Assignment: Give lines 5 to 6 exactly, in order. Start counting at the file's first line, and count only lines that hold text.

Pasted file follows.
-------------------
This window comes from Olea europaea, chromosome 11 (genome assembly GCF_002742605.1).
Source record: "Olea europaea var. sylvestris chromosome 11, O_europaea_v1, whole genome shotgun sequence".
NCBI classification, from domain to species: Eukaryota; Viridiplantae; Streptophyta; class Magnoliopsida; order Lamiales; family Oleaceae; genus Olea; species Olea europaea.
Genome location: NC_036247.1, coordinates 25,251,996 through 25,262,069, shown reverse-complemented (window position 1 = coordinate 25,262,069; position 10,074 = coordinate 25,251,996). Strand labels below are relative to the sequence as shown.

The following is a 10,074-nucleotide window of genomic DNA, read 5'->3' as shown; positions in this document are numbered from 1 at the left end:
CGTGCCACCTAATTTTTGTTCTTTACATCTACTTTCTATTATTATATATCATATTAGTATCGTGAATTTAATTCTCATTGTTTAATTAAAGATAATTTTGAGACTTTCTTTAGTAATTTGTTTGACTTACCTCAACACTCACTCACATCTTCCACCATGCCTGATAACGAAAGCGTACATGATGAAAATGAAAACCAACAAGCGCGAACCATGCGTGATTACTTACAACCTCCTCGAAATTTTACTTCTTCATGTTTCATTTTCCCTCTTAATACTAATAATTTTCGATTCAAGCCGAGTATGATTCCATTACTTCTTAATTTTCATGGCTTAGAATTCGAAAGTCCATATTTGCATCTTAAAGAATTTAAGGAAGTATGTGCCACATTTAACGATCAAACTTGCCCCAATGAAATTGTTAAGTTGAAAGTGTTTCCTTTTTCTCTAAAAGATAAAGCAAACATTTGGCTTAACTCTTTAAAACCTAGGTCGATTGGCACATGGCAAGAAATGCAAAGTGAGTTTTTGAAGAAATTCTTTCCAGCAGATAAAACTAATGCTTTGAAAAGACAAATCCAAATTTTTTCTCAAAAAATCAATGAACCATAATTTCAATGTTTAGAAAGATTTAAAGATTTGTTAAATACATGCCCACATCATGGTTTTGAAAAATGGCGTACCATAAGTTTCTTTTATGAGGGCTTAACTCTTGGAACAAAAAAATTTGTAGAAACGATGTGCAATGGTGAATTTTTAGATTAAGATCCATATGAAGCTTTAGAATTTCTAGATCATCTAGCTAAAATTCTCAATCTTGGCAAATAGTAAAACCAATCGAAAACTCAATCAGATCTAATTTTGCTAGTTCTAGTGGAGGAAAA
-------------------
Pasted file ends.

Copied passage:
The following is a 10,074-nucleotide window of genomic DNA, read 5'->3' as shown; positions in this document are numbered from 1 at the left end:
CGTGCCACCTAATTTTTGTTCTTTACATCTACTTTCTATTATTATATATCATATTAGTATCGTGAATTTAATTCTCATTGTTTAATTAAAGATAATTTTGAGACTTTCTTTAGTAATTTGTTTGACTTACCTCAACACTCACTCACATCTTCCACCATGCCTGATAACGAAAGCGTACATGATGAAAATGAAAACCAACAAGCGCGAACCATGCGTGATTACTTACAACCTCCTCGAAATTTTACTTCTTCATGTTTCATTTTCCCTCTTAATACTAATAATTTTCGATTCAAGCCGAGTATGATTCCATTACTTCTTAATTTTCATGGCTTAGAATTCGAAAGTCCATATTTGCATCTTAAAGAATTTAAGGAAGTATGTGCCACATTTAACGATCAAACTTGCCCCAATGAAATTGTTAAGTTGAAAGTGTTTCCTTTTTCTCTAAAAGATAAAGCAAACATTTGGCTTAACTCTTTAAAACCTAGGTCGATTGGCACATGGCAAGAAATGCAAAGTGAGTTTTTGAAGAAATTCTTTCCAGCAGATAAAACTAATGCTTTGAAAAGACAAATCCAAATTTTTTCTCAAAAAATCAATGAACCATAATTTCAATGTTTAGAAAGATTTAAAGATTTGTTAAATACATGCCCACATCATGGTTTTGAAAAATGGCGTACCATAAGTTTCTTTTATGAGGGCTTAACTCTTGGAACAAAAAAATTTGTAGAAACGATGTGCAATGGTGAATTTTTAGATTAAGATCCATATGAAGCTTTAGAATTTCTAGATCATCTAGCTAAAATTCTCAATCTTGGCAAATAGTAAAACCAATCGAAAACTCAATCAGATCTAATTTTGCTAGTTCTAGTGGAGGAAAA